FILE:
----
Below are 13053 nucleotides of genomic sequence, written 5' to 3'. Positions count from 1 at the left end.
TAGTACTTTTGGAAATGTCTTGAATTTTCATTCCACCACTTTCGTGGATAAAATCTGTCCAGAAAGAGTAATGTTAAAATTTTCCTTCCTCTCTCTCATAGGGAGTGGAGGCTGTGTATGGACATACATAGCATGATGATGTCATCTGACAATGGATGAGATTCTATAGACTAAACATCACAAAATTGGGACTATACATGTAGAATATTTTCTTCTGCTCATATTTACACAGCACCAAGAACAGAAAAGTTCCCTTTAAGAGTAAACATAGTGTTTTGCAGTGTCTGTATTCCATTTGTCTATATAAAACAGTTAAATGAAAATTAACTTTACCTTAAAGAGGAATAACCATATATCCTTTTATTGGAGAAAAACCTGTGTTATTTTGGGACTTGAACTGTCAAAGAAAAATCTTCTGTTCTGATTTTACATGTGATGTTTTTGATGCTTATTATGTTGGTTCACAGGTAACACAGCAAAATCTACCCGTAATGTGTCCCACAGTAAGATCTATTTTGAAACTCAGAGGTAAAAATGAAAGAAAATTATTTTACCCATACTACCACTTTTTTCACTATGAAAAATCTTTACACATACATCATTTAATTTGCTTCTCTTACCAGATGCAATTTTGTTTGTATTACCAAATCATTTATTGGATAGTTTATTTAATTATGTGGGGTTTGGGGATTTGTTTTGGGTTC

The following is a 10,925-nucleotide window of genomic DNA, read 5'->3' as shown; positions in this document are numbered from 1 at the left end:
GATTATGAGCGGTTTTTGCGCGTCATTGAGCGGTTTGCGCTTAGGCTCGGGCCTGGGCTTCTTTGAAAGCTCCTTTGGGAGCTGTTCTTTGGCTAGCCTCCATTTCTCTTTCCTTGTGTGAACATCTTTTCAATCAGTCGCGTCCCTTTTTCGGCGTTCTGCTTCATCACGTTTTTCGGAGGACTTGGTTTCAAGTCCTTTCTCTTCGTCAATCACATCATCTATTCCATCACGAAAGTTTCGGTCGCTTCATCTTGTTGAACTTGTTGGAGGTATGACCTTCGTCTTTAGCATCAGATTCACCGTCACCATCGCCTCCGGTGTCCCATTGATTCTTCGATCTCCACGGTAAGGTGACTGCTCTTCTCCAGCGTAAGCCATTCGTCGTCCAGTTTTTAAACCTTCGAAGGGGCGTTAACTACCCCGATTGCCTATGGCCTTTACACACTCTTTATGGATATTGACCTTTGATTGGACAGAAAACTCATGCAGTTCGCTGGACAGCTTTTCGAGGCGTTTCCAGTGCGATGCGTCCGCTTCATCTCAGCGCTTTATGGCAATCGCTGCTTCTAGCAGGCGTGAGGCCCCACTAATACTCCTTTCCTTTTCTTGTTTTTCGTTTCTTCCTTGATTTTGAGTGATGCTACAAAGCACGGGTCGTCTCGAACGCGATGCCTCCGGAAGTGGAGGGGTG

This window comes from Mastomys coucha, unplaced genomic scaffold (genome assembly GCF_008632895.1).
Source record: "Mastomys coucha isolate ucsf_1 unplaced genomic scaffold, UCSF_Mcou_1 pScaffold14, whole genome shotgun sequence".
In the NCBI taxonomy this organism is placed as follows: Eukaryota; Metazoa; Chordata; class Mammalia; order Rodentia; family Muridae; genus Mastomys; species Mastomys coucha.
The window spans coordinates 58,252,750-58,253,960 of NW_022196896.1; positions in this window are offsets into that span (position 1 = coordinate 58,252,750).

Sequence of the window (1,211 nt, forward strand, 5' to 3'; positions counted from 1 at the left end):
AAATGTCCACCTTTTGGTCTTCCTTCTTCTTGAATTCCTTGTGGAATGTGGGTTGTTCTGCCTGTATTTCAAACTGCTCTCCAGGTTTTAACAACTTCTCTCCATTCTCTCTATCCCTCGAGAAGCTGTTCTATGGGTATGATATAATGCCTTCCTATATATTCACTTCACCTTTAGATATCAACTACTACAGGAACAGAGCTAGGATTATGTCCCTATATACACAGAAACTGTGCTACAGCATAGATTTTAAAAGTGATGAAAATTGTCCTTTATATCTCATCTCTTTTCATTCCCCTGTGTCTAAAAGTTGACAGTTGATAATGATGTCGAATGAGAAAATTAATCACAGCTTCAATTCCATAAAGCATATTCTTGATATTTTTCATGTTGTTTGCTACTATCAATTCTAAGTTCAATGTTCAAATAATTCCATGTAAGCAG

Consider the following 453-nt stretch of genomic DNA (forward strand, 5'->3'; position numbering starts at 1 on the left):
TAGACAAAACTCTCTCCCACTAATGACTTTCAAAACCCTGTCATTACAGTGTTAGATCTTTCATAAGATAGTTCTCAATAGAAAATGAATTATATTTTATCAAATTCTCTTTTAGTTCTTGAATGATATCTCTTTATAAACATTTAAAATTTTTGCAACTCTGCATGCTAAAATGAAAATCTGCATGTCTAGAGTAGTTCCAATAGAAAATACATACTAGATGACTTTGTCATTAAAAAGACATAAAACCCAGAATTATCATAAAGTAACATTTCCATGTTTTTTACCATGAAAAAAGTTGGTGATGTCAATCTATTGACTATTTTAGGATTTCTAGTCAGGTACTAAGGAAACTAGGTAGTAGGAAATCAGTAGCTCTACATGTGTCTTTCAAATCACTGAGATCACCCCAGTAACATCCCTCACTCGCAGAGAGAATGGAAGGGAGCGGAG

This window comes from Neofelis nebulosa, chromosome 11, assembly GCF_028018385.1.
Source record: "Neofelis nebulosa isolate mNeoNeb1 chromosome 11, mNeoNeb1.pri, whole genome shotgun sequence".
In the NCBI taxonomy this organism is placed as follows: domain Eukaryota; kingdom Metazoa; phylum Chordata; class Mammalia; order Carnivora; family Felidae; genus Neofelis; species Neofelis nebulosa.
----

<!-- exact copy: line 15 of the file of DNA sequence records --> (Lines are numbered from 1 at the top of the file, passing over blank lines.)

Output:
In the NCBI taxonomy this organism is placed as follows: domain Eukaryota; kingdom Metazoa; phylum Chordata; class Mammalia; order Carnivora; family Felidae; genus Neofelis; species Neofelis nebulosa.